Sunday, December 26, 2010

Winter Garlic

One of our best selling items at the farmers market last summer was garlic.  Not the mild little generic garlic that you see in the supermarket.  But, garlic with names like Romainian Red, Persian Star and German Extra Hardy.  I'm not a garlic expert, but I can tell you that these are much more flavorful than the generic supermarket garlic.  The Romainian Red is a hot, pungent garlic that brought some of our customers back week after week for more.

Most people assume that you plant garlic in the spring, like onions and other vegetables.  But that is not the case.  In Oklahoma, garlic should be planted in October.  In fact, most seed companies will not even ship it to you until after September 1.  

We order most of our garlic from Filaree Farms.  They are located in Okanogan, WA, are organic certified and have a wide selection of different types and varieties of garlic.  They shipped our order to us the last week of September.  Planting garlic is pretty hard work, so Tom spread the work out over about a three week period devoting a couple of hours several times a week to planting garlic.  The garlic is shipped to you as "heads".  Heads consist of several "cloves".  You break the heads apart into the individual cloves and the cloves are what you plant.

After planting, it takes 2 to 3 weeks before the garlic sends leaves up through the soil seeking the light.  At that time, Tom mulches it with leaves or pine needles.  This year he planted oats between the rows as a winter cover crop.   Now that we've had several killing frosts, the garlic looks pretty sad.  See below.

The leaves have been nipped back pretty badly by the cold weather.  One would think that it is ruined.  However, once the weather warms up in the spring, this garlic will come to life and begin growing again. 

By June it will be ready for harvest.  You know it is ready to harvest when the tops begin to die.  It is a lot of fun and quite exciting to dig the garlic.  It seems like magic to see how one small clove has grown into a head of garlic that may be a couple of inches or more in diameter!

Friday, December 17, 2010

Leaf Mountain

We use a lot of leaves for mulching and for incorporating into our clay-based soil to add organic matter.   However, even though we have some large trees west of the house, most of the leaves that fall off them blow away.  Remember our name....Windy Acres!  Therefore, we have to get the leaves elsewhere.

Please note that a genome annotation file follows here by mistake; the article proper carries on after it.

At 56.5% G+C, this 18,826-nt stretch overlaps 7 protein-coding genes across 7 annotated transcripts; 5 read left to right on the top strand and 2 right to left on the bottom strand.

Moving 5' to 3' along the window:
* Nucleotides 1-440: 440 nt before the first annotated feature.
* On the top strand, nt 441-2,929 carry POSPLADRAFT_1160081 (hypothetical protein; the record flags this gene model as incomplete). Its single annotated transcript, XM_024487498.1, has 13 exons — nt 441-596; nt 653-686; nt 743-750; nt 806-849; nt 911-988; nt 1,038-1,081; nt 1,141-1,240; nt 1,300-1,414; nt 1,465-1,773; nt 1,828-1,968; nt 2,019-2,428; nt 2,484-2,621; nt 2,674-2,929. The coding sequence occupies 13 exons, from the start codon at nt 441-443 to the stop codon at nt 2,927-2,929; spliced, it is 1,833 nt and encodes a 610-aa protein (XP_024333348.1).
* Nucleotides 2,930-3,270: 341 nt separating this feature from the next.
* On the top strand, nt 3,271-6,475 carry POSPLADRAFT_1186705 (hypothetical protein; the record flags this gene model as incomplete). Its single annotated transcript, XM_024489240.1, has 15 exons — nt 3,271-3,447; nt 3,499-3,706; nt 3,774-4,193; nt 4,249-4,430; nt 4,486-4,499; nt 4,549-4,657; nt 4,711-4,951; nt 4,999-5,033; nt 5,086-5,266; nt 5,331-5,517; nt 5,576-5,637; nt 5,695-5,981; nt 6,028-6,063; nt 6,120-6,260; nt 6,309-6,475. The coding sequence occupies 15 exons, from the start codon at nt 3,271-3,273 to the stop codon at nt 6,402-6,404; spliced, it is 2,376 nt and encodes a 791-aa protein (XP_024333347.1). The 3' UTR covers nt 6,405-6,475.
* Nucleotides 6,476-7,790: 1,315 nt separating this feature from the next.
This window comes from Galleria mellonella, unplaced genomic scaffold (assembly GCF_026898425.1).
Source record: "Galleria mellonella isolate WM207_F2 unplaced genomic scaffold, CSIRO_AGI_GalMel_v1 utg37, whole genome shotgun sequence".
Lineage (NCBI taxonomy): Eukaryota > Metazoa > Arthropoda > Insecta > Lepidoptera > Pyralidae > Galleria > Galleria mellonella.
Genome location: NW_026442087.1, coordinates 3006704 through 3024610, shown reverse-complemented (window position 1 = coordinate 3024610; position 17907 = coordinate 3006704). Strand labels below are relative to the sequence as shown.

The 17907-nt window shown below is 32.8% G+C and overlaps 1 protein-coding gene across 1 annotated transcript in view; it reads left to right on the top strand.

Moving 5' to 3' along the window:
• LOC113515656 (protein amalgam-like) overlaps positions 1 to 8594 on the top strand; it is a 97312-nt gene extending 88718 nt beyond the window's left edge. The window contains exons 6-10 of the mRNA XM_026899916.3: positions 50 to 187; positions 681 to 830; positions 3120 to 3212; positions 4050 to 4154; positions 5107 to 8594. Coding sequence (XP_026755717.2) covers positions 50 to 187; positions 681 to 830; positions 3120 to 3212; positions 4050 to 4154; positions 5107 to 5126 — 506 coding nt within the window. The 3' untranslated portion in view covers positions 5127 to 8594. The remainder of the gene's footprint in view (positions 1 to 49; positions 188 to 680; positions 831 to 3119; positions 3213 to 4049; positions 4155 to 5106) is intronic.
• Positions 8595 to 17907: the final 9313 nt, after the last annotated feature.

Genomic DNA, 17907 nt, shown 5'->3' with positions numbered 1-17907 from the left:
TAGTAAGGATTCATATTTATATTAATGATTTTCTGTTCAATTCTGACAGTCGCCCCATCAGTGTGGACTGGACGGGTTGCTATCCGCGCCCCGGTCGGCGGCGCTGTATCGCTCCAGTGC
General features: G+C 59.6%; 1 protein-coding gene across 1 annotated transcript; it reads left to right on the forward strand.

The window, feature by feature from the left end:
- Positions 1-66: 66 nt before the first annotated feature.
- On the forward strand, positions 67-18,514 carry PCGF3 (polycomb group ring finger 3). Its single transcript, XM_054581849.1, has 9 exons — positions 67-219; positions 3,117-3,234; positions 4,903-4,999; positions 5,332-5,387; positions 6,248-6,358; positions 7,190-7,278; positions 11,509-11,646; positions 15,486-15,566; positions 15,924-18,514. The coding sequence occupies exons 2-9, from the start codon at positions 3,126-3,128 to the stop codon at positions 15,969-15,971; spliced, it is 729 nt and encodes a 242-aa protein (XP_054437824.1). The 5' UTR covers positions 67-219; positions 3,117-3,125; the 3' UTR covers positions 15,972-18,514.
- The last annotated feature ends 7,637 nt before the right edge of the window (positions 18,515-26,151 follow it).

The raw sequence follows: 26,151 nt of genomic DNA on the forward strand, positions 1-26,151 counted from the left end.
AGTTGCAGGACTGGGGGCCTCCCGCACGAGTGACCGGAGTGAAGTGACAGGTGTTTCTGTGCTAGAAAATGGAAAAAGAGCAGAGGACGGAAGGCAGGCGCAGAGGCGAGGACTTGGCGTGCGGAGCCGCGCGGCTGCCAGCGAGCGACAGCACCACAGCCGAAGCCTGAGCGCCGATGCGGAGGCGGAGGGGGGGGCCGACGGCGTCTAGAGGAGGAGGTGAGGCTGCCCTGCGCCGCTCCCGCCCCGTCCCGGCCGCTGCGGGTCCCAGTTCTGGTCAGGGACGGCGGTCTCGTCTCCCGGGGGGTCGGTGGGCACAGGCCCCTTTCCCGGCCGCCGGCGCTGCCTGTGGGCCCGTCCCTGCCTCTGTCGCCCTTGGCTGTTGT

During the fall, Tom keeps an eye out for leaves that people set out for the trashmen and will pick them up and bring them home when he finds some.  Here is a picture of what we have accumulated so far in our "leaf bank".

I suspect that by spring this pile will be 2 - 3 times as big!

Monday, December 6, 2010

Thornless Cacti

We have moved most of our potted plants into the hoophouse for the winter.  Remember the hoophouse is our big unheated greenhouse.  We grow lettuce, spinach and other greens in it during the winter months.  These will survive the cold just fine in there......although, during the coldest part of the winter, they don't grow very much. 

Among the potted plants that we have moved in there this year are the rose bushes that I started from cuttings I took on Mother's Day weekend (see May 30th post) and some lilac bushes that I didn't get set out this fall.  But, the most interesting plants that are spending the winter in the hoophouse are some "thornless" cacti.  Here they are.

My son in the Dallas area is a math teacher, but he should have majored in horticulture because he has a flare for landscaping and growing things.  He is the one who told me how to root those rose cuttings and he is the one who came across these thornless cacti.  If you cut a pad off of a cactus, put it in a pot of dirt and don't water it too much, then it will grow into a large cactus, like the ones you see here.  Each of these started from ONE pad.

Our son gave us one of these thornless cacti several years ago and we set it out on the south side of our house when we lived in town.  It grew into a large cactus about 3 feet tall with many pads that have yellow flowers in the spring.  I was surprised that it survived the winters this far north, but it seemed to thrive in that location.

In this picture, it looks like it has thorns, but those are soft little "leaves" that grow on the new pads each year.  They fall off as the pads mature.

All of the cacti we have in the hoophouse are from the "mother" plant above.  We sell a few of these cacti at the farmers market, but I want to plant a few of them out here at the farm too.  I just have to figure out where to put them.  I'm not very good at landscaping......maybe I need to get my son to come up here and give me some advice!